Explore the Holiday Season with Your Class

It’s hard to believe the holidays are upon us again. As soon as Halloween ends, Technicolor lights, giant wreaths, and tons of other items embellish the streets, stores, and houses around the country as people express their holiday cheer.

All of the decorations, discussions, and holiday break plans can take a toll on students’ focus, so instead of attempting to distract and avoid these topics altogether in the classroom, why not integrate them into your lesson plans leading up to the holidays? This time of year is perfect to explore world cultures and world history, scientific concepts, and even creative writing. Here are just a few ideas that might spark some inspiration for you and your class this season.

Explore World History and Cultures

Many different holidays take place between November and the beginning of January. Take this opportunity to explore the origins of not only Christmas, but also Hanukkah, Kwanzaa, and the winter solstice. Explain where and when these holidays came into being and why they are significant to different cultures around the world. Make inclusion and diversity a central part of why you are talking about these celebrations.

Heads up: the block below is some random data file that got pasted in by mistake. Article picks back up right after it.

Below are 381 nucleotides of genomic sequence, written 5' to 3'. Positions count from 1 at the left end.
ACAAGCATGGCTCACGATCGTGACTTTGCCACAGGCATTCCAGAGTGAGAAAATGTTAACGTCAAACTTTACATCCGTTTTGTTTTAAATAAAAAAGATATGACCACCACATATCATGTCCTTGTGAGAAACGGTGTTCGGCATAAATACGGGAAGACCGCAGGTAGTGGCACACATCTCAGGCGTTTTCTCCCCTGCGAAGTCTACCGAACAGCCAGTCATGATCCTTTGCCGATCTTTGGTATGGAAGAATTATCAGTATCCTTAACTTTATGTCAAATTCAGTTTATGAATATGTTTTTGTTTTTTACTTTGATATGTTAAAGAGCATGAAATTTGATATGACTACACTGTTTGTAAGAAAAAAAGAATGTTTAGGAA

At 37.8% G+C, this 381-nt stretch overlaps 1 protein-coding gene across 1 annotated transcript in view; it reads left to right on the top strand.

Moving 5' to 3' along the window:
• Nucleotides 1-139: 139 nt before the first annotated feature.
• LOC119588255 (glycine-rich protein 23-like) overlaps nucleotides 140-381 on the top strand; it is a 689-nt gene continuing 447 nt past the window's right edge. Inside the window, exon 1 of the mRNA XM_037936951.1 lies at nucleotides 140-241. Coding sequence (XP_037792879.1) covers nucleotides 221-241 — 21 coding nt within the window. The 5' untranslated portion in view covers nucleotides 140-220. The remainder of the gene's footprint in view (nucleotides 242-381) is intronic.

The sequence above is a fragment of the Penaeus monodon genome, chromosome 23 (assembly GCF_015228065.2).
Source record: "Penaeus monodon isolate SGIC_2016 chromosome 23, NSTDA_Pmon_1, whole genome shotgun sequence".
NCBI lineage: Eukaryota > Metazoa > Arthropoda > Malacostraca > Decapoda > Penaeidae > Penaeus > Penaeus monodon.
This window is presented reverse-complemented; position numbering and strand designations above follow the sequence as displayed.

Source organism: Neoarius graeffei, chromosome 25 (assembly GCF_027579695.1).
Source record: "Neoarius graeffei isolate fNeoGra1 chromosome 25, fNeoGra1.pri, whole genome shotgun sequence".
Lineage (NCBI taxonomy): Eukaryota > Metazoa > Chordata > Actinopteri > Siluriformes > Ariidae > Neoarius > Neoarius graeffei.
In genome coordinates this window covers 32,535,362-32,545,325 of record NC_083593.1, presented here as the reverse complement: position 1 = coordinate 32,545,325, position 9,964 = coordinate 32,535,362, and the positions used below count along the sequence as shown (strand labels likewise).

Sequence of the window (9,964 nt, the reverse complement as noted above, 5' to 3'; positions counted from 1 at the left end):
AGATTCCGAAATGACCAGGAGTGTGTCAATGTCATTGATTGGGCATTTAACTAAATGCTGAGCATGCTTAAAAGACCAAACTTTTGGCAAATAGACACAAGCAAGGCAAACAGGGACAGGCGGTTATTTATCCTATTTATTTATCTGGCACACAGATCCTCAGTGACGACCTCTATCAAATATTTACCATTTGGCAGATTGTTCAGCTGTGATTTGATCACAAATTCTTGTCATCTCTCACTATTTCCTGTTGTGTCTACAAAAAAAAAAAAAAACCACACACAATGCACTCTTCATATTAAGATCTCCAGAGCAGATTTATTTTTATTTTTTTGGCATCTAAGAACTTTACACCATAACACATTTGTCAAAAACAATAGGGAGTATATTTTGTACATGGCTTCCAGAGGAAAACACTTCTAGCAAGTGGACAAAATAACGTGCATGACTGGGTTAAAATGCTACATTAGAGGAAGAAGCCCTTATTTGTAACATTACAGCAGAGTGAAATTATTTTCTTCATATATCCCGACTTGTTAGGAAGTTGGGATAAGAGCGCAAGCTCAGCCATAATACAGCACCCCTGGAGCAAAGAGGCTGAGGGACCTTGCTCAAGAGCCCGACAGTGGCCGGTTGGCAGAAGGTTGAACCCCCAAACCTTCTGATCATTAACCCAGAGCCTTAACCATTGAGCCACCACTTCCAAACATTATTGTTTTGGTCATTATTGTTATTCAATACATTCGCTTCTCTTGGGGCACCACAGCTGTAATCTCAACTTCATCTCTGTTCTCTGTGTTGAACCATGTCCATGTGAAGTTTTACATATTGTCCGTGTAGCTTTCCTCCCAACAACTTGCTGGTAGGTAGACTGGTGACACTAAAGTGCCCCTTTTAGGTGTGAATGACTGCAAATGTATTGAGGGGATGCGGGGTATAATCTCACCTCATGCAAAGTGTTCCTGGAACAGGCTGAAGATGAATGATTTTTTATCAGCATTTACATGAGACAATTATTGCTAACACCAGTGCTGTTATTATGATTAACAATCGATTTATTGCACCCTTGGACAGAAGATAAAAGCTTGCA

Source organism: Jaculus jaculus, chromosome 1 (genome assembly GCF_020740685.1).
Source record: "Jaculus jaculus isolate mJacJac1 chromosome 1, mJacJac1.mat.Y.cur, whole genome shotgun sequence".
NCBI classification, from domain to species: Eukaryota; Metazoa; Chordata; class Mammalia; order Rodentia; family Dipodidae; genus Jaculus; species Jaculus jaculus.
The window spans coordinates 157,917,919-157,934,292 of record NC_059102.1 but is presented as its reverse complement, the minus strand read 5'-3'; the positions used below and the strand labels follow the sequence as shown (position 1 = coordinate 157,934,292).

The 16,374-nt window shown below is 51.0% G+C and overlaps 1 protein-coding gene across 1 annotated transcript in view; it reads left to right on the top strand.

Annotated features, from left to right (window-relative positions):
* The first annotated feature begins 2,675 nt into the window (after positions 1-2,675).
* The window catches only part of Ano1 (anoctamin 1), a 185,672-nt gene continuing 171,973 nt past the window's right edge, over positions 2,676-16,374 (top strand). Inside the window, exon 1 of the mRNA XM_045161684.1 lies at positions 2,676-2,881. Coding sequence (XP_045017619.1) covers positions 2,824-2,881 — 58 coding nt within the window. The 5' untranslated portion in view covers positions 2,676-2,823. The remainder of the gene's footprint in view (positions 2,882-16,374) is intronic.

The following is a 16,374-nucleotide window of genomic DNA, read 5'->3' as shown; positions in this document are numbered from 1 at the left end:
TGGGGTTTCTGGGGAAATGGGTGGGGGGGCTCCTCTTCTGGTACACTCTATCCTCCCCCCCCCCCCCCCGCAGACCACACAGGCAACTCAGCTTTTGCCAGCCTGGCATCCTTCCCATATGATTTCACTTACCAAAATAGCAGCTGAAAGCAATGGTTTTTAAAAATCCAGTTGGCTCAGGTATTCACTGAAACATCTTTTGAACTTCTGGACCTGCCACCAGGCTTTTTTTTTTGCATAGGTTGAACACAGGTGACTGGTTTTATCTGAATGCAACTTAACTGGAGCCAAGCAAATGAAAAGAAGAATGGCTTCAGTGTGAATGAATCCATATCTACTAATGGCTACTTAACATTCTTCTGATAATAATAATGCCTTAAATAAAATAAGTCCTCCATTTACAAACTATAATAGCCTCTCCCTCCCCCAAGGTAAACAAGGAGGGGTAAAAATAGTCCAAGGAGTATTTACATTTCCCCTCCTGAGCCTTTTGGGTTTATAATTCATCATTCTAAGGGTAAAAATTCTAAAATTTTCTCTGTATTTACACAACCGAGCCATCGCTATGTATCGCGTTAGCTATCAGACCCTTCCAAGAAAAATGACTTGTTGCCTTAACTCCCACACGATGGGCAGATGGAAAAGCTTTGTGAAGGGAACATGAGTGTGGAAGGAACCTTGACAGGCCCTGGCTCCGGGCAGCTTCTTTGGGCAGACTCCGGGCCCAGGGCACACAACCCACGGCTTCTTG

Use Snow and Ice as a Launchpad for Science

Snow. Some of us love it; some of us would rather skip it. Either way, take advantage of the season by developing a lesson on how snow is formed and discuss the freezing and melting points of water and ice (depending on grade level). For younger students, toss out the fun fact that no two snowflakes are alike and follow it up by having kids cut out their own snowflakes to drive the point home.

Engage Students Through Writing and Literature

Read stories about the various holidays and what people do to celebrate. Then, encourage students to explore their own family traditions by having them write a short story or poem about what they do for the holidays, and then ask them to share their stories with the class if they are comfortable. Whether they celebrate Christmas, Kwanzaa, or no holidays at all, the class will surely be intrigued and want to know more about their fellow pupils’ traditions.

The holiday season is a time of excitement and anticipation. All that energy can make it difficult for students to concentrate on academics, so why not harness it and combine the enthusiasm of the season with your lesson plans? Channel it into learning more about the history behind each holiday, as well as learning more about classmates’ families and traditions.